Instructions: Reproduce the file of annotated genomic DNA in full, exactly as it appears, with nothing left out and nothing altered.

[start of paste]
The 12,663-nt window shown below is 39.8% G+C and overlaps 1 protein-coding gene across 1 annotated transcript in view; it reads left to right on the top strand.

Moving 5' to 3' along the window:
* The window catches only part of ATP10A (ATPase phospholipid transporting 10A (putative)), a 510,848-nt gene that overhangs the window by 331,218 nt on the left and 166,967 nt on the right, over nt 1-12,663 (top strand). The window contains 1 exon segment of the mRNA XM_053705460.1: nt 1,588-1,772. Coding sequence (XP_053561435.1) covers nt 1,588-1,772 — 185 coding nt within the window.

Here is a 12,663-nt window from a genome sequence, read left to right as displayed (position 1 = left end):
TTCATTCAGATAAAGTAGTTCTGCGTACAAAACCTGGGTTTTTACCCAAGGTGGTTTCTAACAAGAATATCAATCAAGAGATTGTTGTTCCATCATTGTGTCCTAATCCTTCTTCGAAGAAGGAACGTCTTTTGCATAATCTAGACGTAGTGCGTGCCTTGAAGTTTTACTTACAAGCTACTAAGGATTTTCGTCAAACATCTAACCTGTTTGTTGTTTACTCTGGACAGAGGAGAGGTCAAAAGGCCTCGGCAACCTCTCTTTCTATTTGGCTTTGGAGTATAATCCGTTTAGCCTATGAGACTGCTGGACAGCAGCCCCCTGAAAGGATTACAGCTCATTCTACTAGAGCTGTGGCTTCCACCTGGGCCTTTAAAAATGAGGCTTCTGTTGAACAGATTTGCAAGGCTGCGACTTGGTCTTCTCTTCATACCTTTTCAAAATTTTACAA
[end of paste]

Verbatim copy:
The 12,663-nt window shown below is 39.8% G+C and overlaps 1 protein-coding gene across 1 annotated transcript in view; it reads left to right on the top strand.

Moving 5' to 3' along the window:
* The window catches only part of ATP10A (ATPase phospholipid transporting 10A (putative)), a 510,848-nt gene that overhangs the window by 331,218 nt on the left and 166,967 nt on the right, over nt 1-12,663 (top strand). The window contains 1 exon segment of the mRNA XM_053705460.1: nt 1,588-1,772. Coding sequence (XP_053561435.1) covers nt 1,588-1,772 — 185 coding nt within the window.

Here is a 12,663-nt window from a genome sequence, read left to right as displayed (position 1 = left end):
TTCATTCAGATAAAGTAGTTCTGCGTACAAAACCTGGGTTTTTACCCAAGGTGGTTTCTAACAAGAATATCAATCAAGAGATTGTTGTTCCATCATTGTGTCCTAATCCTTCTTCGAAGAAGGAACGTCTTTTGCATAATCTAGACGTAGTGCGTGCCTTGAAGTTTTACTTACAAGCTACTAAGGATTTTCGTCAAACATCTAACCTGTTTGTTGTTTACTCTGGACAGAGGAGAGGTCAAAAGGCCTCGGCAACCTCTCTTTCTATTTGGCTTTGGAGTATAATCCGTTTAGCCTATGAGACTGCTGGACAGCAGCCCCCTGAAAGGATTACAGCTCATTCTACTAGAGCTGTGGCTTCCACCTGGGCCTTTAAAAATGAGGCTTCTGTTGAACAGATTTGCAAGGCTGCGACTTGGTCTTCTCTTCATACCTTTTCAAAATTTTACAA